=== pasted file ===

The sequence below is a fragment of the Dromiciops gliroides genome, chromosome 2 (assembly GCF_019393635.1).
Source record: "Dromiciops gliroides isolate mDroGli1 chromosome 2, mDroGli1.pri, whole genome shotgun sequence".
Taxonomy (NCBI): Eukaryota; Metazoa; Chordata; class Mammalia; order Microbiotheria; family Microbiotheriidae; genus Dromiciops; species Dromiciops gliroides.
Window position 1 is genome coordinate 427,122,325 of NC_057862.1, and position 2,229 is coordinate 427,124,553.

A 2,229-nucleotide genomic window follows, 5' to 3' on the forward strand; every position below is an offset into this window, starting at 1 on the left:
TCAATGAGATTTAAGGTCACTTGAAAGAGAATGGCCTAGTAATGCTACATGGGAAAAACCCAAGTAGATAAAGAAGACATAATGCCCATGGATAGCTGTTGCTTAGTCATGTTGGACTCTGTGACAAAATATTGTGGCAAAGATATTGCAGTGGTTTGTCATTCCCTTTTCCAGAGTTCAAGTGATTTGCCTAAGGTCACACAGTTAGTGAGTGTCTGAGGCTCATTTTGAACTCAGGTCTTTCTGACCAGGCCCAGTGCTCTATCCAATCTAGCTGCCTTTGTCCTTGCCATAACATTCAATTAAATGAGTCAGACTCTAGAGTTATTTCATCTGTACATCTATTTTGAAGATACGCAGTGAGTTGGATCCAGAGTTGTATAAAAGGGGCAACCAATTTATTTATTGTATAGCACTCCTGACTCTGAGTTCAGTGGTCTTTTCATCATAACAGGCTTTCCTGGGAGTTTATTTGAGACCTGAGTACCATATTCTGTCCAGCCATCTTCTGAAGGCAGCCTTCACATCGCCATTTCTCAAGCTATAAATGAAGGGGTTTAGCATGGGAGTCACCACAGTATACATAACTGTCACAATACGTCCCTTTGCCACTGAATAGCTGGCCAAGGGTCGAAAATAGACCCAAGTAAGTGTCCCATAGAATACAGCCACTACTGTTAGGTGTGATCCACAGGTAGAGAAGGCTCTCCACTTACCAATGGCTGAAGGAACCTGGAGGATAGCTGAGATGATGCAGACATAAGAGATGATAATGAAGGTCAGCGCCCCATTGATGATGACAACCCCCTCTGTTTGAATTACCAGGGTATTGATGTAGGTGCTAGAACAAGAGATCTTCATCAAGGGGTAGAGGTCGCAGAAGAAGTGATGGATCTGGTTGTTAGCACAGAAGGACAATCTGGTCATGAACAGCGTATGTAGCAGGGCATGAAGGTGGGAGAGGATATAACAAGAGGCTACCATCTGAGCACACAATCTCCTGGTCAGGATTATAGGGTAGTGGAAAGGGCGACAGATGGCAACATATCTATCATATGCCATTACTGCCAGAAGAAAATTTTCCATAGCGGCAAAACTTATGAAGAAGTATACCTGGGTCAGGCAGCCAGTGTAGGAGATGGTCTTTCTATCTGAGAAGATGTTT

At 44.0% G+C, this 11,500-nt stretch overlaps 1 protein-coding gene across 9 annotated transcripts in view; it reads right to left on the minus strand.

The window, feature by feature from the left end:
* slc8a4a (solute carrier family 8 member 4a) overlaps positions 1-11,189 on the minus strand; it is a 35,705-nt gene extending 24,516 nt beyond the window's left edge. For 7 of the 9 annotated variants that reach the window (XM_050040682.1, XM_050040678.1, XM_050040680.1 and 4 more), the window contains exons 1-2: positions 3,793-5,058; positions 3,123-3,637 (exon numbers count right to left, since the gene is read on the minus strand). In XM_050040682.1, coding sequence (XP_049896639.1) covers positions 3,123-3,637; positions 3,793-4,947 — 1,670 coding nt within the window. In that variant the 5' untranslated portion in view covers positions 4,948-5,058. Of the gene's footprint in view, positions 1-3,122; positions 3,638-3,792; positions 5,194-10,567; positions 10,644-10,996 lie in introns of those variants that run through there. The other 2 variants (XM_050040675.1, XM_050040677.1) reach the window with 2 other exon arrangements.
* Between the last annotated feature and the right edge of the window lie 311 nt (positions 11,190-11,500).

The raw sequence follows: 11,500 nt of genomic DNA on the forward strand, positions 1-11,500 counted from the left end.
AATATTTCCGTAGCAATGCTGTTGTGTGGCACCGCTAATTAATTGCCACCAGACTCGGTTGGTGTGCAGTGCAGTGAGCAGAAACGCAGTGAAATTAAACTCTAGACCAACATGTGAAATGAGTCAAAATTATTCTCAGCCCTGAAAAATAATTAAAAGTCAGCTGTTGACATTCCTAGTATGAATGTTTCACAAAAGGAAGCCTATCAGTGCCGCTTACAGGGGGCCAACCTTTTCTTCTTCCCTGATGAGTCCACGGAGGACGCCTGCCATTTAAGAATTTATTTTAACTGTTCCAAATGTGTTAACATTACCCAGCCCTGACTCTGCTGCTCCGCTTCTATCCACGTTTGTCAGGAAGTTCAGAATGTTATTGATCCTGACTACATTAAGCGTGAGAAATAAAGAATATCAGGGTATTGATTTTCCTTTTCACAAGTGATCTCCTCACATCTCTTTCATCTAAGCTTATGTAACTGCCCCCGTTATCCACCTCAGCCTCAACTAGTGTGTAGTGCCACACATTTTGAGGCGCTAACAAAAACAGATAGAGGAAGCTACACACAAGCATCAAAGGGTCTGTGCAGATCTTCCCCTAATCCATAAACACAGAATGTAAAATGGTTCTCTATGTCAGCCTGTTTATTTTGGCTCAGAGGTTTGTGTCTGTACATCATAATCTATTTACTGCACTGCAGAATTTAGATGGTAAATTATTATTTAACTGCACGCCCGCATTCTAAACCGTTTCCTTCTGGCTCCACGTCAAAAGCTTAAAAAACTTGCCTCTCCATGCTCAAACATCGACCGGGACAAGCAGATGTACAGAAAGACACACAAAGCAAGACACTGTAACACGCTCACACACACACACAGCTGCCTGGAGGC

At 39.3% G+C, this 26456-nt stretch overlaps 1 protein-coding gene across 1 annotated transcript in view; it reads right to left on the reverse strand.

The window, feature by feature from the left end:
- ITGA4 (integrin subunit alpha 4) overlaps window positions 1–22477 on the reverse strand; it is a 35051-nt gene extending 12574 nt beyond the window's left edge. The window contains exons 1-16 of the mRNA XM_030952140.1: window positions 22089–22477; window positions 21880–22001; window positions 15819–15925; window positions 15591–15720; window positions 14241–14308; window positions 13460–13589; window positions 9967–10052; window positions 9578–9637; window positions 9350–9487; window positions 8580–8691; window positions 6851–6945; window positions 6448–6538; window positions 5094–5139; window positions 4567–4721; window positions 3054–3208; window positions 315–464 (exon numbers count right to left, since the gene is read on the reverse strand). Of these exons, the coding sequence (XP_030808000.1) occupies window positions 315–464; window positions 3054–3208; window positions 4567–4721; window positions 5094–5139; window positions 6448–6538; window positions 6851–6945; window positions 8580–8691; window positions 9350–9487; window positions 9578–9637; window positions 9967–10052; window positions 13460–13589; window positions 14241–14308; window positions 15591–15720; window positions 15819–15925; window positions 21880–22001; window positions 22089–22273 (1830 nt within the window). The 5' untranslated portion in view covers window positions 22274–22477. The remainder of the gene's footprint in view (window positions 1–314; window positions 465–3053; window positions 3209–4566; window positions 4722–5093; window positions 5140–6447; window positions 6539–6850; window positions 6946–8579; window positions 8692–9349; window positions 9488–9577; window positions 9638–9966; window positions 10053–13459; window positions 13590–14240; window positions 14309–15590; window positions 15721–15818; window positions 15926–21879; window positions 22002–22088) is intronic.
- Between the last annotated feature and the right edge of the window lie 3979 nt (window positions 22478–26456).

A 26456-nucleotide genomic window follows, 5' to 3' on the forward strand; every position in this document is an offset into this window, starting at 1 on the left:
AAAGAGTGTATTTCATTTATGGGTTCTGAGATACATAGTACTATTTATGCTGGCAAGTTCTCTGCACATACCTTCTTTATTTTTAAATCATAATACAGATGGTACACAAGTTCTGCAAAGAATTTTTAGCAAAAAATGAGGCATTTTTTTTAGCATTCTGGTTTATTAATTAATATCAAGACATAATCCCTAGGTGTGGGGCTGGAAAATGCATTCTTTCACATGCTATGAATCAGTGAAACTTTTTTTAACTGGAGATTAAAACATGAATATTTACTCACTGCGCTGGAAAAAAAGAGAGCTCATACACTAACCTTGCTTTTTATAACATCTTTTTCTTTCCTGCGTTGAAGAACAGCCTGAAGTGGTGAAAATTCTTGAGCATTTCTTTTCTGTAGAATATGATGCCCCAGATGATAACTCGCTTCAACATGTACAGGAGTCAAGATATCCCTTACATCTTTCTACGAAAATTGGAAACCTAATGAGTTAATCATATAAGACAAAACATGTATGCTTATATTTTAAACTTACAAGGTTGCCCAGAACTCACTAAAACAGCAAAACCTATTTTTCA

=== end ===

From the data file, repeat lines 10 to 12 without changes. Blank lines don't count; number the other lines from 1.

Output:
* Between the last annotated feature and the right edge of the window lie 311 nt (positions 11,190-11,500).

The raw sequence follows: 11,500 nt of genomic DNA on the forward strand, positions 1-11,500 counted from the left end.
AATATTTCCGTAGCAATGCTGTTGTGTGGCACCGCTAATTAATTGCCACCAGACTCGGTTGGTGTGCAGTGCAGTGAGCAGAAACGCAGTGAAATTAAACTCTAGACCAACATGTGAAATGAGTCAAAATTATTCTCAGCCCTGAAAAATAATTAAAAGTCAGCTGTTGACATTCCTAGTATGAATGTTTCACAAAAGGAAGCCTATCAGTGCCGCTTACAGGGGGCCAACCTTTTCTTCTTCCCTGATGAGTCCACGGAGGACGCCTGCCATTTAAGAATTTATTTTAACTGTTCCAAATGTGTTAACATTACCCAGCCCTGACTCTGCTGCTCCGCTTCTATCCACGTTTGTCAGGAAGTTCAGAATGTTATTGATCCTGACTACATTAAGCGTGAGAAATAAAGAATATCAGGGTATTGATTTTCCTTTTCACAAGTGATCTCCTCACATCTCTTTCATCTAAGCTTATGTAACTGCCCCCGTTATCCACCTCAGCCTCAACTAGTGTGTAGTGCCACACATTTTGAGGCGCTAACAAAAACAGATAGAGGAAGCTACACACAAGCATCAAAGGGTCTGTGCAGATCTTCCCCTAATCCATAAACACAGAATGTAAAATGGTTCTCTATGTCAGCCTGTTTATTTTGGCTCAGAGGTTTGTGTCTGTACATCATAATCTATTTACTGCACTGCAGAATTTAGATGGTAAATTATTATTTAACTGCACGCCCGCATTCTAAACCGTTTCCTTCTGGCTCCACGTCAAAAGCTTAAAAAACTTGCCTCTCCATGCTCAAACATCGACCGGGACAAGCAGATGTACAGAAAGACACACAAAGCAAGACACTGTAACACGCTCACACACACACACAGCTGCCTGGAGGC